What if Congress had not convened this year?
With all the recent evidence of how dysfunctional Congress is, I’ve begun wondering, What if the 113th Congress had done nothing at all? What if the members of the 113th Congress had simply not shown up in January? What if they’d all stayed home to drink tea and play golf at their local country clubs? Where would we be today?
We’d be a less divided country, less suspicious of the other guy’s motives. We wouldn’t be wondering if our neighbors supported the other party, the one obviously responsible for tearing the country apart. We wouldn’t be watching our elected representatives fighting like school children instead of acting like responsible adults.
Confidence in our economy would still be improving as more people got jobs, interest rates stayed down, houses began to sell, the stock market strengthened, and we and other nations would be growing increasingly optimistic that things were indeed, finally, getting better.
Congress would still have a glowing 10% popularity rating instead of an unimaginably historically bad 5%.
We’d be without the 13 new laws that Congress has passed this year (including the Right to Fish Act, the Reducing Flight Delays Act, and an act specifying the size of the blanks used in the production of National Baseball Hall of Fame coins), none of which concerned jobs. And Congress wouldn’t be locked in battle over laws that have already been passed — like the Affordable Care Act, signed into law in March 2010 and subsequently upheld by the U.S. Supreme Court.
Our international reputation would not be suffering. Foreign nations would not be watching in horror, fear, or possibly glee, as the government of the world’s most powerful nation, already a circular firing squad, continues to fire.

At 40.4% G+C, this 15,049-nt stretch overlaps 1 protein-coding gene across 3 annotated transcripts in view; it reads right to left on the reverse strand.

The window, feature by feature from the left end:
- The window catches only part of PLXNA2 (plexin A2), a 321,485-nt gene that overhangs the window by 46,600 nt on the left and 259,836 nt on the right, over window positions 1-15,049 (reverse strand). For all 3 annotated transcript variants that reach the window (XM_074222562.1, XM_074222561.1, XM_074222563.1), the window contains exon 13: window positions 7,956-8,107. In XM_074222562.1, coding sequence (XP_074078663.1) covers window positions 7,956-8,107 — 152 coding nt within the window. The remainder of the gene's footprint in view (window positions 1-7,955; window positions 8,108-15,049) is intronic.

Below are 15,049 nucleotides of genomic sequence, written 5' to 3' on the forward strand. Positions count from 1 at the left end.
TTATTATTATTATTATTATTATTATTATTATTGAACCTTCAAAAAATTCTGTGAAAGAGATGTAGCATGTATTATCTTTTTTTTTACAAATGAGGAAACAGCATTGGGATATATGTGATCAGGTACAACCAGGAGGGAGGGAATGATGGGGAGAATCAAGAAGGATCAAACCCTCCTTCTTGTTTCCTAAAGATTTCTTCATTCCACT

The American people would not be marching in the streets because their jobs were yanked out from under them, their incomes cut off without warning, and their public services shut down.
The government’s lights would still be on and its wheels still turning. Congress’s most basic job is to keep the government running. But this Congress has deliberately turned off the lights and locked the wheels. They have deliberately and, some would say, with malice, stopped the functioning of selected (“non-essential”) segments of the U.S. government.
The shortcomings of this Congress are remarkably similar to those of the last Congress, which was deemed the “worst Congress ever” by the Washington Post‘s Ezra Klein. Except this Congress is 5% worse than that one.
And who is being hurt by all this? Who is paying the price? Not Congress, of course. They’re in charge. They fight their childish fights in marbled halls (that we paid for) while innocent Americans and the nation as a whole pay the price. It is they who should be losing their jobs, their staffs and offices, their health insurance, and every other perk they enjoy (not that they’d miss them). It is they who should be stripped of power (something they would miss) and sent packing in the next election.
In the meantime, as has been suggested here before in similar circumstances, they should all be locked in a room together and provided with only bread and water until they reach an agreement.